This weekend, I was fortunate to attend the American Heart Association (AHA) Scientific Sessions 2019 in Philadelphia. Based on my career interest, I was keen to attend sessions related to the field of arrhythmia and electrophysiology. While late-breaking trials such as ISCHEMIA, COLCOT and DAPA-HF have appropriately and expectedly dominated the highlights of the scientific sessions, I would like to use the next few lines to talk about a few selected arrhythmia and electrophysiology studies that were presented at AHA, and have important clinical implications in my opinion.
Early morning on Saturday, Dr Larry Chinitz from New York University Langone Health, presented the primary results of the prospective, multicenter Micra Atrial tRacking using a Ventricular accelerometer (MARVEL 2) study.1 This innovative study examined the safety and efficacy of an accelerometer-based atrial sensing algorithm in patients with atrioventricular (AV) block who are implanted with a Micra leadless pacemaker. The primary efficacy endpoint (which was available in 40 patients) was the superiority of the algorithm in providing AV synchronous pacing (i.e. VDD) compared to the conventional Micra VVI pacing. The novel algorithm was successful in maintaining AV synchronous pacing (≥70% of the time at rest, during normal sinus rhythm and complete heart block) in 95% of the patients, compared to 0% in the Micra VVI pacing (P<0.001). VDD pacing was associated with 8.8% increase in stroke volume. There were no pauses (i.e. oversensing) or episodes of pacemaker-mediated tachycardia during VDD pacing. The automatic algorithm was successful in mode switching between VVI during intrinsic AV conduction and VDD during AV block. The algorithm is not commercially available yet, however, based on this exciting data, it seems that we should expect VDD leadless pacemakers to be available in the market shortly. Furthermore, the revolutionary leadless pacing technology is likely to expand in the coming few years, with potentially atrial leadless pacemakers and multicomponent systems such as cardiac resynchronization therapy with leadless left ventricular pacemaker and the possible combination of leadless pacemaker with subcutaneous defibrillator.
Later in the day, Dr Sean Pokorney from Duke Clinical Research Institute, presented the results of the RENal hemodialysis patients ALlocated apixaban versus warfarin in Atrial Fibrillation (RENAL-AF) trial.2 The study tackles a very important question regarding the safety and efficacy of NOAC (compared to warfarin) in hemodialysis patients with atrial fibrillation and elevated stroke risk (CHA2DS2-VASc score ≥2). A total of 154 patients were randomized 1:1 to apixaban 5 mg bid (N=82, 29% received a reduced dose of 2.5 mg bid due to increased age or low body weight) or warfarin with a target INR of 2-3 (N=72). At 1-year of follow up, there was no significant difference in the primary outcome of International Society on Thrombosis and Hemostasis (ISTH) major or clinically relevant non-major bleeding between the 2 groups (31.5 vs. 25.5% for apixaban and warfarin, respectively; p > 0.05). Similarly, the secondary outcomes of ISTH major bleeding (8.5 vs. 9.7%), major intracranial (1.2 vs. 1.4%) or gastrointestinal bleeding (2.4 vs. 6.9%), stroke (2.4 vs. 2.8%) and death (25.6 vs 18.1%) were not significantly different between both groups. Dr Pokorney clarified that the study was terminated prematurely due to slower than anticipated enrollment, and that the power was limited by small sample size. However, this remains the only randomized data currently available for the comparative safety and effectiveness of NOAC vs. warfarin for non-valvular atrial fibrillation in this challenging patient population that is at increased risk of both thromboembolic and bleeding events. For the time being, it seems that apixaban is a reasonable anticoagulant option for hemodialysis patients.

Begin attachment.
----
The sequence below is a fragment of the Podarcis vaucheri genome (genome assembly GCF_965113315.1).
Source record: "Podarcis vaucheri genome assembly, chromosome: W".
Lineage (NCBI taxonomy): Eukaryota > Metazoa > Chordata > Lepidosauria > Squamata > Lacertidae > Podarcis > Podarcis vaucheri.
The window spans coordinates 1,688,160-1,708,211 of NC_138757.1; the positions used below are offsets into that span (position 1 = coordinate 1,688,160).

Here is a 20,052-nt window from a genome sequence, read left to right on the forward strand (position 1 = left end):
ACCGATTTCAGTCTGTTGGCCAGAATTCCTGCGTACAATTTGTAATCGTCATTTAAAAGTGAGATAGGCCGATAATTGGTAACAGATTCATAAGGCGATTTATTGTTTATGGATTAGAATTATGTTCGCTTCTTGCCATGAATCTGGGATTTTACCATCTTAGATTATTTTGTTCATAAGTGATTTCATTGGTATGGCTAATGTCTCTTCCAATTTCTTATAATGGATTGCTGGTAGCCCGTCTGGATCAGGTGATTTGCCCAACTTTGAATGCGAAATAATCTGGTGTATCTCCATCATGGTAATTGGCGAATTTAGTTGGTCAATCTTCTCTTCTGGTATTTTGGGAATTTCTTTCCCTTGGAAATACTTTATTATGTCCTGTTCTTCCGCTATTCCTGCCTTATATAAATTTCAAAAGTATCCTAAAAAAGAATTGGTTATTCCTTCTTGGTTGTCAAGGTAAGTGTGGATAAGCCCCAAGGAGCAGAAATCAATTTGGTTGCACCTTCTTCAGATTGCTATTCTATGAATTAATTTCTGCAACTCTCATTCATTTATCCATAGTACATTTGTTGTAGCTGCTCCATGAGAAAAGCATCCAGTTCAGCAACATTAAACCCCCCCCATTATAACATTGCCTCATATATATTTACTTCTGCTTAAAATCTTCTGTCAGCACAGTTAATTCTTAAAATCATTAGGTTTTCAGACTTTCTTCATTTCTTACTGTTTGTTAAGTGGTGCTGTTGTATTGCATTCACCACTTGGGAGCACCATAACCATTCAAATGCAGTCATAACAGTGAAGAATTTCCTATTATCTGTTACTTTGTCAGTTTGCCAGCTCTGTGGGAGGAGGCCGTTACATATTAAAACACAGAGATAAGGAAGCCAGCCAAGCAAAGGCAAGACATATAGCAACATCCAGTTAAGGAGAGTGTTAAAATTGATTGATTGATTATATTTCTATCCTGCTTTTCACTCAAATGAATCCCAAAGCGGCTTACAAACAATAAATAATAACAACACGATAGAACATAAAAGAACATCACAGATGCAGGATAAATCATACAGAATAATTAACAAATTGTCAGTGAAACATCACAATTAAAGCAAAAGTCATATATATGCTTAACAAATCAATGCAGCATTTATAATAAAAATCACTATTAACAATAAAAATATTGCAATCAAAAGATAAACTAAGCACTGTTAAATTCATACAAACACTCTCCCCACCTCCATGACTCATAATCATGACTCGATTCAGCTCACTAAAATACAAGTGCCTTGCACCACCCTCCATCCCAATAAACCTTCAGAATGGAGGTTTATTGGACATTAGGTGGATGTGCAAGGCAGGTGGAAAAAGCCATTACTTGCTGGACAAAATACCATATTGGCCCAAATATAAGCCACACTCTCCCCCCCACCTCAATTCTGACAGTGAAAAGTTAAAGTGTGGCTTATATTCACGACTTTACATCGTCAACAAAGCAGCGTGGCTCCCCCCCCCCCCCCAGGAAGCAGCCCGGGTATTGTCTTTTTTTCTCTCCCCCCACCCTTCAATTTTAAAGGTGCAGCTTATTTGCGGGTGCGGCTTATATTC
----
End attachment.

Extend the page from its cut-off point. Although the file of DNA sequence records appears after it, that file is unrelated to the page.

Last but not least, Dr Arthur Labovitz from the University of South Florida presented the Apixaban for Early Prevention of Recurrent Embolic Stroke and Hemorrhagic Transformation (AREST) trial.3 The study was a randomized, open-label, pilot trial that included patients with atrial fibrillation who had recent cerebral ischemic symptoms (0-48 hours). The patients were randomized to apixaban (to start 0-3 days after transient ischemic attack [TIA], 3-5 days after small stroke and 7-9 days after medium stroke, N=41) or warfarin (to start 7±5 days after TIA, or 14±5 days after small or medium stroke, N=47). At 180 days, early use of apixaban resulted in less fatal stroke, recurrent ischemic stroke or TIA (19.5 vs 27.7%, p=0.46) but this did not reach statistical significance. Early apixaban use was not associated with increased risk of intracranial bleeding. The authors concluded that the early use of apixaban is safe in this patient population and may be associated with improved outcomes.
Whether you are a fan of innovative technologies that revolutionize the way we treat our arrhythmia patients, or you are an admirer of rigorous clinical trials that address common challenging scenarios in clinical electrophysiology, the high-quality science presented this year at AHA will sure satisfy your taste. Stay tuned!
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Amr F. Barakat is a Clinical Cardiac Electrophysiology Fellow at the University of Pittsburgh Medical Center in Pittsburgh, PA. He is invested in academic electrophysiology and clinical outcomes research, and is a believer in the role of social media in medical education (tweets @AmrFBarakat). He volunteers for the AHA FIT & Early Career Blogging Program.